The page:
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“Tracking America's Native Breed”

Copyright 1999 Smithsonian Magazine
All photos by Lynda Richardson

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AMERICA - It's not often that a registered breed of dog starts with a castoff that even the pound didn't want and a stray plucked out of the woods. But it is even less likely that such animals would provide one of those rare “Eureka!” moments in science, drawing back the curtain on both evolution and human culture, and providing clues to the mysterious origins of the long, fruitful partnership that exists between humans and canines.

And yet, that's exactly what happened with the shy enigma of a creature known as the Carolina dog, which just may be a remnant of the first animals to accompany humans across the Bering land bridge to North America thousands of years ago. Then again, it may be nothing more than a modern mutt; no one is exactly sure, and the genetic evidence, while suggestive, is thus far inconclusive. Regardless, the Carolina dog, and several other demonstrably primitive canids, some nearing extinction, are part of a controversial reexamination of how modern dogs arose, and even more fundamental questions about the process of domestication itself.

If you passed a Carolina dog on a back road in humid South Carolina Low Country, where stands of tall longleaf pine alternate with crop fields and cypress swamps, chances are you wouldn't spare it a glance-- it would seem to be just a scrawny, medium-sized mongrel with a reddish-yellow coat, upright ears and a whiplash tail curling up over its back, what rural Southerners have long called a "yaller" dog. And for years, that's all I. Lehr Brisbin, Jr., thought they were, too.

Brisbin-- "Bris" to his colleagues at the Savannah River Ecology Lab (SREL) in Aiken, South Carolina-- saw these skittish feral dogs from time to time.

Brisbin is a senior ecologist on the sprawling Savannah River Site, a huge nuclear reservation carved out of the local farmland in the 1950s by the federal government, which built reactors there for the defense program. The reactors are shut down now, and the Savannah site-310 square miles of mostly forest and wetlands-is a National Environmental Research Park. Fenced off with barbed wire and closed to the public, it is a fertile haven for wildlife despite some areas with residual radioactivity.

Brisbin, a trim man in his late 50s with bottomless energy, is a polymath with professional interests that range from alligators and box turtles to wood storks and furbearers. His graduate work on the bioenergetics of reptiles and birds first led him to study red junglefowl, the ancestors of modern chickens. And that sparked a curiosity about the process of domestication in animals, which in turn meshed neatly with his lifelong passion for dogs and dog training.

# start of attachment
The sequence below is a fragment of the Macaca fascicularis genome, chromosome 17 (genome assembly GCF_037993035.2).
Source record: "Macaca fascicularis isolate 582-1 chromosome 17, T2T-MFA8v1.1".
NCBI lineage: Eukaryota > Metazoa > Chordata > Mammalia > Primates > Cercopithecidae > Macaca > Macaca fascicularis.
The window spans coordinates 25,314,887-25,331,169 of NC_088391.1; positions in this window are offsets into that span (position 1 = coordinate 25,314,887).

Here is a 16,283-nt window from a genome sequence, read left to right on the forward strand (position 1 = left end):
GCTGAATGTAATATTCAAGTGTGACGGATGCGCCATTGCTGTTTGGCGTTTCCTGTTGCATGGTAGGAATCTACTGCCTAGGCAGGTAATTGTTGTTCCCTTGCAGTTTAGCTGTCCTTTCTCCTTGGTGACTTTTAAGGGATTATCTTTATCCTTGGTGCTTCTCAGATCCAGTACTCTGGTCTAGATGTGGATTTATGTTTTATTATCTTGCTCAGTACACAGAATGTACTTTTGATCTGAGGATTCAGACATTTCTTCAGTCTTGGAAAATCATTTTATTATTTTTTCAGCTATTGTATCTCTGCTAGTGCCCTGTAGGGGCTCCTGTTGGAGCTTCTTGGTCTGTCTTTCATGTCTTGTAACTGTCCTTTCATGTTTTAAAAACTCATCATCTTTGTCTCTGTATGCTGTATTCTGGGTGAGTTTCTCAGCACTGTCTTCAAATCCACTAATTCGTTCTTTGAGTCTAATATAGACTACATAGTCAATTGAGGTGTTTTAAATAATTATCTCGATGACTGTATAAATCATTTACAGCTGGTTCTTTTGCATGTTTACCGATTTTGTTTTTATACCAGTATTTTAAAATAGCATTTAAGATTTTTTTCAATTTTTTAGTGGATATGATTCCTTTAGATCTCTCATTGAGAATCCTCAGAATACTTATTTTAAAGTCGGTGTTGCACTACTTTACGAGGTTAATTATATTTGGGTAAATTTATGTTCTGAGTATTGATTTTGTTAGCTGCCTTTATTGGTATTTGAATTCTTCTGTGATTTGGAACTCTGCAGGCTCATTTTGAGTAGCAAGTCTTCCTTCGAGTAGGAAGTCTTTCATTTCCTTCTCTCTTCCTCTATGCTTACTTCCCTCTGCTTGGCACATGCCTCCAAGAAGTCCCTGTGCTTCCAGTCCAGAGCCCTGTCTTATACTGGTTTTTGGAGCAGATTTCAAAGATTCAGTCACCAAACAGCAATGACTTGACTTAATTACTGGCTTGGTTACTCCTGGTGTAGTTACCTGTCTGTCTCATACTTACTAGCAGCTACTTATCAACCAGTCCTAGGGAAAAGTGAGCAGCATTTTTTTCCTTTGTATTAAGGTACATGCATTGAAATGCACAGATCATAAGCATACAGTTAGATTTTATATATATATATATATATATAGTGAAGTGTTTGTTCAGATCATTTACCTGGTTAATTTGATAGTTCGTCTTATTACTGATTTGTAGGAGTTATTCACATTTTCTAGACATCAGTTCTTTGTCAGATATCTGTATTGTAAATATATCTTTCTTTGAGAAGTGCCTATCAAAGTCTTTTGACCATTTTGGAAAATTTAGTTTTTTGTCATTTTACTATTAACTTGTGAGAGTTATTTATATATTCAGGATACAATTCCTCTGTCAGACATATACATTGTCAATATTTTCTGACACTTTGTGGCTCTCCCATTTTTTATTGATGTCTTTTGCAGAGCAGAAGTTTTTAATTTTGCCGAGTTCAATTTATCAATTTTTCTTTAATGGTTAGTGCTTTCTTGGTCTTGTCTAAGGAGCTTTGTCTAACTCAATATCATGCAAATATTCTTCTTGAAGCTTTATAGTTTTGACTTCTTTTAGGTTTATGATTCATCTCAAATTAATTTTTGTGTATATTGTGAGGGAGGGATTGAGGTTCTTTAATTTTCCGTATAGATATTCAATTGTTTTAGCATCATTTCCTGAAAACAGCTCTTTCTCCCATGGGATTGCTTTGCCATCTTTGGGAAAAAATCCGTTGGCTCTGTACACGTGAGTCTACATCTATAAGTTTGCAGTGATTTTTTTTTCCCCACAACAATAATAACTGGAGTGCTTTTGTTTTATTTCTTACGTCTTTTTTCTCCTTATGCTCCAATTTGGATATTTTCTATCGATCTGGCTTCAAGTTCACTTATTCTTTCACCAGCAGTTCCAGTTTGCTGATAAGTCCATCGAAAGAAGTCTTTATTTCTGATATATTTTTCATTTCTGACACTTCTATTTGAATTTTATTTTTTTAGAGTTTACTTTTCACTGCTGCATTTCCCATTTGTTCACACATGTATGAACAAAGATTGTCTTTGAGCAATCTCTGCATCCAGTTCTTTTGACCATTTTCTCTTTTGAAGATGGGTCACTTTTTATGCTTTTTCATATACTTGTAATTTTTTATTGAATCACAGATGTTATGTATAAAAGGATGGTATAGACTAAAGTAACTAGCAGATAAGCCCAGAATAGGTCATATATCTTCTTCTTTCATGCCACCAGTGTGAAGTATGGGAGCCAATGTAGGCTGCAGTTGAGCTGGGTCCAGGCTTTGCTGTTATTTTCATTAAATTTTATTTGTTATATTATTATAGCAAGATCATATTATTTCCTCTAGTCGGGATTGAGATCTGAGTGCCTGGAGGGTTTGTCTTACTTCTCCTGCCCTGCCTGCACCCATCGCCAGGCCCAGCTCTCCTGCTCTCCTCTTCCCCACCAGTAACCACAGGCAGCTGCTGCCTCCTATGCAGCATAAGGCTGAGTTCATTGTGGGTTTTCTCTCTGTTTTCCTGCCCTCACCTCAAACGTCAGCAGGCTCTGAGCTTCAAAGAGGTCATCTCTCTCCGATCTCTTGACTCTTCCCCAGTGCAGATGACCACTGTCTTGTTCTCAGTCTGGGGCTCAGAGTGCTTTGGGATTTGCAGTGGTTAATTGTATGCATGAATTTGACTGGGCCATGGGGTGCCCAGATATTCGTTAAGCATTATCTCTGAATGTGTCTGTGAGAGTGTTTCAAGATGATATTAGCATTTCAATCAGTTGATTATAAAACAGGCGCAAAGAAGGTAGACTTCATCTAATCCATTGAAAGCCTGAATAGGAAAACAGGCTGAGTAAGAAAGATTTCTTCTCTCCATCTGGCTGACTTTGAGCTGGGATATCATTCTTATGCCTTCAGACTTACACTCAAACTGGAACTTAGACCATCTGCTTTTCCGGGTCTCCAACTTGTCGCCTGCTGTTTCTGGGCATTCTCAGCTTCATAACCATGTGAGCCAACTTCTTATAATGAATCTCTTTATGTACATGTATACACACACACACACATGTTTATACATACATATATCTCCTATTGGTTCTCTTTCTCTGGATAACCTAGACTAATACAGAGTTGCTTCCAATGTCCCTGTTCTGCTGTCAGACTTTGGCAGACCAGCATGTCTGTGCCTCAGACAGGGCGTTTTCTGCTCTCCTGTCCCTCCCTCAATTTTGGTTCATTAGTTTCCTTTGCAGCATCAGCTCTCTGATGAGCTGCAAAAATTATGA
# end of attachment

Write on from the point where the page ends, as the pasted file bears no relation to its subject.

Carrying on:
And that led him, eventually, to Horace and Marion. Horace was a stray, white with brown markings, found wandering in the late '70s on the boundary of the Savannah River Site. There wasn't anything terribly special about him- he seemed just a typical rural mutt of the sort you'd find chained to back porches and doghouses from the Carolinas to Texas. Brisbin, whose specialty at the time was training American Staffordshire terriers and bloodhounds, added Horace to his kennel of show dogs, and for several years didn't spare him much more thought.

Which is a little odd, because Brisbin was beginning to think about feral dogs. Early in his research on domestication, he became fascinated by the origins of truly wild dogs, like the dingo in Australia, a honey-gold dog believed to have come to the island continent with humans about 4,000 years ago. He wondered whether the dogs that came to North America with humans might have been similar to dingoes, and he studied the archaeological and anthropological evidence. And he spent his spare time learning about the so-called pariah dogs of the Old World, which share traits with dingoes.

In many corners of Europe, Asia and Africa, on the margins of human civilization, there are dogs lurking in the shadows-not pampered house pets, but untamed, often malnour ished animals scavenging for scraps and garbage, avoiding people, surviving on the edge between wild and tame. Regardless of the setting-Afghanistan, Korea, Malaysia, the Papua New Guinea highlands-they frequently share common attributes: shorthaired coats that may be multi-colored but are often ginger, curled tails, erect ears and foxlike faces. In India these animals are called pariahs, after the low-ranking social caste, and that name has come to be applied to such populations elsewhere.

In fact, Brisbin has defined a "pariah niche," a pervasive canine lifestyle that revolves around scavenging garbage near human settlements. One winter day several years after Horace arrived, Brisbin had him out f'or a run with his other, pedigreed dogs. That day, for some reason, Brisbin looked beyond Horace's piebald coat to his shape and proportions, and it struck him that the dog looked just like a dingo, like the pariahs halfway around the world. "At that moment everything just fell into place," he says now, 20years later.

Brisbin realized that he'd been seeing dogs that looked like dingoes for years, roaming the woods of the Savannah River Site, often turning up in the traps he'd set as part of his regular forbearer surveys. On a hunch, he drove that day to an animal shelter just to see if they had more of these dingo-like dogs.